14 women's views

Marine Coutelas


If I had to start at the beginning, I suppose you could say that my work began in my grandmother's garden in Reims, developed in the Aisne and has been nourished over the last two years by a residency at the Jardin National de Belgique. A sort of Herbarium in motion began to take shape. Drawing and photography were not enough for me to study living things and their structures. I confronted it with plaster. My work is an attempt to capture the movement of plants in nature, without changing anything. The delicacy and observation that this experiment calls for are fundamental. In a way, it's about disappearing behind the model, to capture the way it develops and evolves naturally in space. Having another point of view: the raw light on the negative imprint. To highlight the gestures of the plants. Decentring Man. To pay tribute to the order of evolution, without which the human species would not exist. I've chosen species that are on our scale or that are bigger than us, to have a real body-to-body experience.

 It's also about seeking a different relationship with time, slowing it down a little to give us time to see. There are several attitudes that come together in my sculptural practice. On the one hand, the study of living things with the studies (Gunnera, Ravenala, Sabal domingensis, Philodendron undulatum, Victoria cruziana etc). Secondly, the stylistic exercise that began in my grandmother's garden. How do you give continuity to the recurring motifs in her garden, how do you show these delicacies that disappear and reappear with the seasons? Memorise your gardening activity and give it a form that extends into your everyday life. Everything is a pretext: mirrors, lamps, tables. My curiosity was to see how far you can push a single motif, what you can make it do simply by multiplying and moving it (Mille feuilles, Pousse, variation IV etc).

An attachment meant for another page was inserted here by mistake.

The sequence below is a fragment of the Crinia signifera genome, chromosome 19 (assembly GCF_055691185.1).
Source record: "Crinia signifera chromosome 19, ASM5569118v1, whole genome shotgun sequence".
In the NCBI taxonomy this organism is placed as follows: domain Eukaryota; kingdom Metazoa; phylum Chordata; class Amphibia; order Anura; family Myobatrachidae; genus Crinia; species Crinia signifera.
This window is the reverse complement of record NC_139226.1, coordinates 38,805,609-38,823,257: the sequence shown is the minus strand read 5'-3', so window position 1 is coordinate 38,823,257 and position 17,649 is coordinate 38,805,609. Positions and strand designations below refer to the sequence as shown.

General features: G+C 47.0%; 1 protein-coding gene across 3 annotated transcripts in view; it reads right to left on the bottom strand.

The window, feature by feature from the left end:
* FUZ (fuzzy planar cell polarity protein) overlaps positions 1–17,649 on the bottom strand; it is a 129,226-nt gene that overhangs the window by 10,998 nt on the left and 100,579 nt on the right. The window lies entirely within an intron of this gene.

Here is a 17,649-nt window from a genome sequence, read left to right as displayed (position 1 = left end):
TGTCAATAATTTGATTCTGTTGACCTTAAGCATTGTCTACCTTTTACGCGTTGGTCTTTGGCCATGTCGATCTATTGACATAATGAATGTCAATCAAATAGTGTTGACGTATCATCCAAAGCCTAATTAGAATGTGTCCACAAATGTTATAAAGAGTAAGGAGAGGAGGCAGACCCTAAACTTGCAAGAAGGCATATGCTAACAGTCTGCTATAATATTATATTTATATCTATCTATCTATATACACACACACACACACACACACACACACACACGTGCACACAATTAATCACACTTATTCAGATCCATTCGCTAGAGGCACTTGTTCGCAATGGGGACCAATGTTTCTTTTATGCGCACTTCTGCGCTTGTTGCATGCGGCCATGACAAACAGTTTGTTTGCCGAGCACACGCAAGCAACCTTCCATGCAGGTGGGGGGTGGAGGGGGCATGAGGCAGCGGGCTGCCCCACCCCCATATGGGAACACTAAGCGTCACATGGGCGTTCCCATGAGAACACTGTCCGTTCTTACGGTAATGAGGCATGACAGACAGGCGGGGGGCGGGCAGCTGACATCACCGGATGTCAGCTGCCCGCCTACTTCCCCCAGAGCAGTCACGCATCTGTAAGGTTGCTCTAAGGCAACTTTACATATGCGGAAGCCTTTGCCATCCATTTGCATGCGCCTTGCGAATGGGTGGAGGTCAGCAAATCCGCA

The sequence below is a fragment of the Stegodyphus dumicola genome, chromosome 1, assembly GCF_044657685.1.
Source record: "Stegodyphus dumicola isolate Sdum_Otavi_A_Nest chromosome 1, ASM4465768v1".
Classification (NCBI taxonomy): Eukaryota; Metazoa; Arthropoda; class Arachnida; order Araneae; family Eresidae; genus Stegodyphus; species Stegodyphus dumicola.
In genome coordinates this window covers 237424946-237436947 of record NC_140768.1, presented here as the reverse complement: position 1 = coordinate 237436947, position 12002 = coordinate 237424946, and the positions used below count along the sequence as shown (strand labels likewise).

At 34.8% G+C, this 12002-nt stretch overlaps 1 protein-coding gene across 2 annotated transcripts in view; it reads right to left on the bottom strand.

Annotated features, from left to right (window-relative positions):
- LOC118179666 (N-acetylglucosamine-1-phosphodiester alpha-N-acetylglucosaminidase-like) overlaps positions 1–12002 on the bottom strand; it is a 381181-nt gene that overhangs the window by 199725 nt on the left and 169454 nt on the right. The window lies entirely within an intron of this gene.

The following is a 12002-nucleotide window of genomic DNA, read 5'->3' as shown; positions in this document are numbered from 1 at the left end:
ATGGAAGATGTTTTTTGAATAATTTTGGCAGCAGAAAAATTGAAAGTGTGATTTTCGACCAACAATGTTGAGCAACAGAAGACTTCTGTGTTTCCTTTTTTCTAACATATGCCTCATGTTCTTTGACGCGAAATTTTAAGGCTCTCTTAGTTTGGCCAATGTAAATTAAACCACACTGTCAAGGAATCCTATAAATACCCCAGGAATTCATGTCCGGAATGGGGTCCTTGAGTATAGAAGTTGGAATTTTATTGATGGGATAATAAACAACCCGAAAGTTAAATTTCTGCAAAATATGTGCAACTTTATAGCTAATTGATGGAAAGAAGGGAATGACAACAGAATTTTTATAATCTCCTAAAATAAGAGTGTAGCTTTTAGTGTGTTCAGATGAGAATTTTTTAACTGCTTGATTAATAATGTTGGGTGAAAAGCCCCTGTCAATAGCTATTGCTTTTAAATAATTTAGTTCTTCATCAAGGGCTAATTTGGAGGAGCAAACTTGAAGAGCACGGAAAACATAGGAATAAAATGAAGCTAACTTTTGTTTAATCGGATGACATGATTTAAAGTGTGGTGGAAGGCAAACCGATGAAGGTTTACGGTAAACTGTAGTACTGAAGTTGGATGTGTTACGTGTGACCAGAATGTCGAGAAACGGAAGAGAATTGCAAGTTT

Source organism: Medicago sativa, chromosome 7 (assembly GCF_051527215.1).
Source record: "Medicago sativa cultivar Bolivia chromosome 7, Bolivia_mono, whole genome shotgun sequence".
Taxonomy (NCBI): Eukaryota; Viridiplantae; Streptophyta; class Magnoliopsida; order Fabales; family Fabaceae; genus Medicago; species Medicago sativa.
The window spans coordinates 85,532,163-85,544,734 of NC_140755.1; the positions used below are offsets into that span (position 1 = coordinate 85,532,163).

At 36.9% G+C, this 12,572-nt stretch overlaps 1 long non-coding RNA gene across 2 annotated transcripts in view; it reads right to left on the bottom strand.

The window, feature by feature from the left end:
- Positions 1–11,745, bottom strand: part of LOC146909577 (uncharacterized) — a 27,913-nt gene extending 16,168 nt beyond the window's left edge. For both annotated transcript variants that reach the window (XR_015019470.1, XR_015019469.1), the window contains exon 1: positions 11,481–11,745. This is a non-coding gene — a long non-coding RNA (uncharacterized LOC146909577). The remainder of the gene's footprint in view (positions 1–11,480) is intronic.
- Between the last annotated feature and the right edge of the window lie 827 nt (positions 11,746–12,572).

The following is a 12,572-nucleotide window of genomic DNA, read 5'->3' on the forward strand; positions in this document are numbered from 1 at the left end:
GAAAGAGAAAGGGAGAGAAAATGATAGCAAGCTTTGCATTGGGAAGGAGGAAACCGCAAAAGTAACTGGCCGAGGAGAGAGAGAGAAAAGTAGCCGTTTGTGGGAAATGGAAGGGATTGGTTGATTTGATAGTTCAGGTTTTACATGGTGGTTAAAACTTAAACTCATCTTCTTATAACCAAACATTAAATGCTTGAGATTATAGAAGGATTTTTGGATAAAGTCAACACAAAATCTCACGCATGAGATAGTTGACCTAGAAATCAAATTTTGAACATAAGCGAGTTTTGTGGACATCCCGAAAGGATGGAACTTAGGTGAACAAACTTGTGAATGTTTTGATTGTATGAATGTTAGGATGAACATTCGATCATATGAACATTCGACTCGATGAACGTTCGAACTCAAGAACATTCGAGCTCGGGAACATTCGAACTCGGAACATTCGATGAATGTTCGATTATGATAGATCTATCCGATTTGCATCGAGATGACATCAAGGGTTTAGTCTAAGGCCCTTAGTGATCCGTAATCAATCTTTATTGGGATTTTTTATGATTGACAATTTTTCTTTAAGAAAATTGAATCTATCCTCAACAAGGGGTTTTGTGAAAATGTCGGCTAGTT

Then there's modelling and glazing. Clay is my favourite material. I try to work with enamels like the surface of water, creating water mirrors and inner lakes.

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To transform into, to put oneself in the place of, to speak with a thousand-year-old mollusc, to go back in time through stone.

I seek to establish connections between the mineral, plant and animal worlds. The sculptures on display are the result of a dialogue and listening to the materials. I try to experience the freedom that nature offers us through the infinite variation of forms, constantly renewed.

Marine Coutelas